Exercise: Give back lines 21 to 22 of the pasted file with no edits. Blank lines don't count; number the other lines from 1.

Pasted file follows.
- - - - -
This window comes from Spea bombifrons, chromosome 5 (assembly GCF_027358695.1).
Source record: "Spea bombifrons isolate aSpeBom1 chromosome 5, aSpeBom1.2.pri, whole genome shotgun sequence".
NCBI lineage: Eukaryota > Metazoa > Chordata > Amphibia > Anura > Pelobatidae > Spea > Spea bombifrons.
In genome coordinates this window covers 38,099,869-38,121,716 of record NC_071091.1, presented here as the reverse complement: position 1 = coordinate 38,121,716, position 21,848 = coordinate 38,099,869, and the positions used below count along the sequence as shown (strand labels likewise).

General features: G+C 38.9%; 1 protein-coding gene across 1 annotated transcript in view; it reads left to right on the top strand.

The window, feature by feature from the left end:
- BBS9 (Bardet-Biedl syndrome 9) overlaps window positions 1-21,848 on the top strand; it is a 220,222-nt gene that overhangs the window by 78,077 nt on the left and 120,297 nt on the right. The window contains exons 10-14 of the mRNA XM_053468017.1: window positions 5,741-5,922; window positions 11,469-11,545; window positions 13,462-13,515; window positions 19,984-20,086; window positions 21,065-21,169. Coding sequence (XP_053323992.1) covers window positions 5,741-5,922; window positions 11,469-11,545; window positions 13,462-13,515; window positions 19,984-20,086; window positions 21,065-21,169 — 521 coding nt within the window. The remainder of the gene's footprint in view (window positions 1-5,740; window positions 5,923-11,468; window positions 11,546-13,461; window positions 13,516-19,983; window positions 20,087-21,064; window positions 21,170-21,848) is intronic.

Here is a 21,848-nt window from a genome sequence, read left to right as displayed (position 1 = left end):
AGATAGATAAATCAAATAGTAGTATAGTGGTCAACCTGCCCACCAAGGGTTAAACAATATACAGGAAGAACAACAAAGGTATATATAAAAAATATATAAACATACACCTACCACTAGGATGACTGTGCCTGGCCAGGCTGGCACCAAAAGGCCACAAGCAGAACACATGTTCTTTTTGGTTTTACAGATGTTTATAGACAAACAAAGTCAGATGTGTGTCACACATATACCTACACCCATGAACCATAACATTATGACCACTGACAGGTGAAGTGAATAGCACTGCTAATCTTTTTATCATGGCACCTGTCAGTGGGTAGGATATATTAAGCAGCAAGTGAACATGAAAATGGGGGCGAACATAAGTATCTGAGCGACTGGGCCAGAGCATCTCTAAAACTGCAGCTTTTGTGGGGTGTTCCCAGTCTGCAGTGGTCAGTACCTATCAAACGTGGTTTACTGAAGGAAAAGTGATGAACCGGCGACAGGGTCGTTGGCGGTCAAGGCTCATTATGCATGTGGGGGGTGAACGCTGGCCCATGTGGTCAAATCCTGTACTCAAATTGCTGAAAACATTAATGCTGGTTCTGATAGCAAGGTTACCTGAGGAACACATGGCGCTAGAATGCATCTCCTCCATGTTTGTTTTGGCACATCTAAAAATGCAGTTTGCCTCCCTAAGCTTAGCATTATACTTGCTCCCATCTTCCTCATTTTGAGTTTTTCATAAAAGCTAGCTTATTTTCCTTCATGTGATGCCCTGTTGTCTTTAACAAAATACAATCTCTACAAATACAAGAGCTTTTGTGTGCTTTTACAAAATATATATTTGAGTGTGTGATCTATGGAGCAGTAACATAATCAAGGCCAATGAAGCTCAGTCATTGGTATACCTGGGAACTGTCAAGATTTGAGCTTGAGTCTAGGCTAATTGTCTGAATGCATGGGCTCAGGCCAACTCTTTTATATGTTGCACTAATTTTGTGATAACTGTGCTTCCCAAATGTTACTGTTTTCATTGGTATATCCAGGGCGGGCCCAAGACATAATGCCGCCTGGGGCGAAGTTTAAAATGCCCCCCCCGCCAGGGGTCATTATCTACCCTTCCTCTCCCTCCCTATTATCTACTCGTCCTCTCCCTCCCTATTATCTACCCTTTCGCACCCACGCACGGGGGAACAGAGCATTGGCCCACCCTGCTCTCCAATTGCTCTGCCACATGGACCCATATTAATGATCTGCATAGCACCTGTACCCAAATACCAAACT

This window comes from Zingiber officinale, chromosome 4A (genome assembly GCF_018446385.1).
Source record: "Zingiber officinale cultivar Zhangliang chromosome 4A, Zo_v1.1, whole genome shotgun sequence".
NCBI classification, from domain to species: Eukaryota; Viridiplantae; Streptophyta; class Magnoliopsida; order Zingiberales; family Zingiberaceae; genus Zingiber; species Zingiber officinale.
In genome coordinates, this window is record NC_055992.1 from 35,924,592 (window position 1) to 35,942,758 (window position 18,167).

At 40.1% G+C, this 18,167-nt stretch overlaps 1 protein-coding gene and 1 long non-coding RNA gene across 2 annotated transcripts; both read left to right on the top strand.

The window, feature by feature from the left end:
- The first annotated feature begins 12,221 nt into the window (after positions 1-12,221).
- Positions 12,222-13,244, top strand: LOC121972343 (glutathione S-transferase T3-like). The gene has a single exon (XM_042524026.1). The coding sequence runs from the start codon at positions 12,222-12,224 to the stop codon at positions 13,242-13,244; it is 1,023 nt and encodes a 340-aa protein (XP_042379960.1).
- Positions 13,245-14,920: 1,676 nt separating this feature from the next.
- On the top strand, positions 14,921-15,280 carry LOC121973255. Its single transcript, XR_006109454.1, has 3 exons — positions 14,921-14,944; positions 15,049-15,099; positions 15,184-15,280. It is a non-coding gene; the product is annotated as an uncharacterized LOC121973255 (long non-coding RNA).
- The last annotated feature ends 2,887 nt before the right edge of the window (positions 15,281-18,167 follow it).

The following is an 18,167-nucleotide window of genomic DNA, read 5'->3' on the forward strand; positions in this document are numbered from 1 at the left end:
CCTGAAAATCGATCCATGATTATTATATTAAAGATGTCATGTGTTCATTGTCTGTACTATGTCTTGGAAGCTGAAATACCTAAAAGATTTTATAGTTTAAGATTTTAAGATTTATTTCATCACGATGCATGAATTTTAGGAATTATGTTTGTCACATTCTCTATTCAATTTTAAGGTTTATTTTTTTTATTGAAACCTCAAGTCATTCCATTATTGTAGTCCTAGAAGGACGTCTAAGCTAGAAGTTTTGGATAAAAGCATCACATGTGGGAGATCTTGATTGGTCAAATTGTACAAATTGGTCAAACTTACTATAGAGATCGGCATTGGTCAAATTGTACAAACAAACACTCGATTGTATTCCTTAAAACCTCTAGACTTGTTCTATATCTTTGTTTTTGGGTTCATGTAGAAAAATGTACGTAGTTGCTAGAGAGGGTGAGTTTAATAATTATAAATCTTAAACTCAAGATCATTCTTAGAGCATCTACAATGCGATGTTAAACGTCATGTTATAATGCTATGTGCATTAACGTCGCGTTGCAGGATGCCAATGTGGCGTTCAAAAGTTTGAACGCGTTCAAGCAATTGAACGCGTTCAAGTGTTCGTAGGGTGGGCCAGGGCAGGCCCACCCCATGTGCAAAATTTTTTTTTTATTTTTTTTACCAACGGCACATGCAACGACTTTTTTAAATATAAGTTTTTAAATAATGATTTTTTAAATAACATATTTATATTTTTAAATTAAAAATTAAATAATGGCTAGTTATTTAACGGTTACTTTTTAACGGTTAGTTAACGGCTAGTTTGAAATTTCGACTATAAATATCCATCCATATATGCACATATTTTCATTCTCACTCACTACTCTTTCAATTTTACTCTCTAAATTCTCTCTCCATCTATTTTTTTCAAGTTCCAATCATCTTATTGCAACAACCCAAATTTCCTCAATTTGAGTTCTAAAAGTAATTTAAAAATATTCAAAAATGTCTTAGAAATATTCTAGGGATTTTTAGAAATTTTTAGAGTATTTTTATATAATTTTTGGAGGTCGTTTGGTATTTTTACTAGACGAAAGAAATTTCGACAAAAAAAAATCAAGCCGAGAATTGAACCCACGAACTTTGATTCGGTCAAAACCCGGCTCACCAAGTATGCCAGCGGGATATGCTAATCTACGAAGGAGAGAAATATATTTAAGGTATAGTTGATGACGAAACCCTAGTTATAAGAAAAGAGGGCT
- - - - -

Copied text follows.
The following is an 18,167-nucleotide window of genomic DNA, read 5'->3' on the forward strand; positions in this document are numbered from 1 at the left end:
CCTGAAAATCGATCCATGATTATTATATTAAAGATGTCATGTGTTCATTGTCTGTACTATGTCTTGGAAGCTGAAATACCTAAAAGATTTTATAGTTTAAGATTTTAAGATTTATTTCATCACGATGCATGAATTTTAGGAATTATGTTTGTCACATTCTCTATTCAATTTTAAGGTTTATTTTTTTTATTGAAACCTCAAGTCATTCCATTATTGTAGTCCTAGAAGGACGTCTAAGCTAGAAGTTTTGGATAAAAGCATCACATGTGGGAGATCTTGATTGGTCAAATTGTACAAATTGGTCAAACTTACTATAGAGATCGGCATTGGTCAAATTGTACAAACAAACACTCGATTGTATTCCTTAAAACCTCTAGACTTGTTCTATATCTTTGTTTTTGGGTTCATGTAGAAAAATGTACGTAGTTGCTAGAGAGGGTGAGTTTAATAATTATAAATCTTAAACTCAAGATCATTCTTAGAGCATCTACAATGCGATGTTAAACGTCATGTTATAATGCTATGTGCATTAACGTCGCGTTGCAGGATGCCAATGTGGCGTTCAAAAGTTTGAACGCGTTCAAGCAATTGAACGCGTTCAAGTGTTCGTAGGGTGGGCCAGGGCAGGCCCACCCCATGTGCAAAATTTTTTTTTTATTTTTTTTACCAACGGCACATGCAACGACTTTTTTAAATATAAGTTTTTAAATAATGATTTTTTAAATAACATATTTATATTTTTAAATTAAAAATTAAATAATGGCTAGTTATTTAACGGTTACTTTTTAACGGTTAGTTAACGGCTAGTTTGAAATTTCGACTATAAATATCCATCCATATATGCACATATTTTCATTCTCACTCACTACTCTTTCAATTTTACTCTCTAAATTCTCTCTCCATCTATTTTTTTCAAGTTCCAATCATCTTATTGCAACAACCCAAATTTCCTCAATTTGAGTTCTAAAAGTAATTTAAAAATATTCAAAAATGTCTTAGAAATATTCTAGGGATTTTTAGAAATTTTTAGAGTATTTTTATATAATTTTTGGAGGTCGTTTGGTATTTTTACTAGACGAAAGAAATTTCGACAAAAAAAAATCAAGCCGAGAATTGAACCCACGAACTTTGATTCGGTCAAAACCCGGCTCACCAAGTATGCCAGCGGGATATGCTAATCTACGAAGGAGAGAAATATATTTAAGGTATAGTTGATGACGAAACCCTAGTTATAAGAAAAGAGGGCT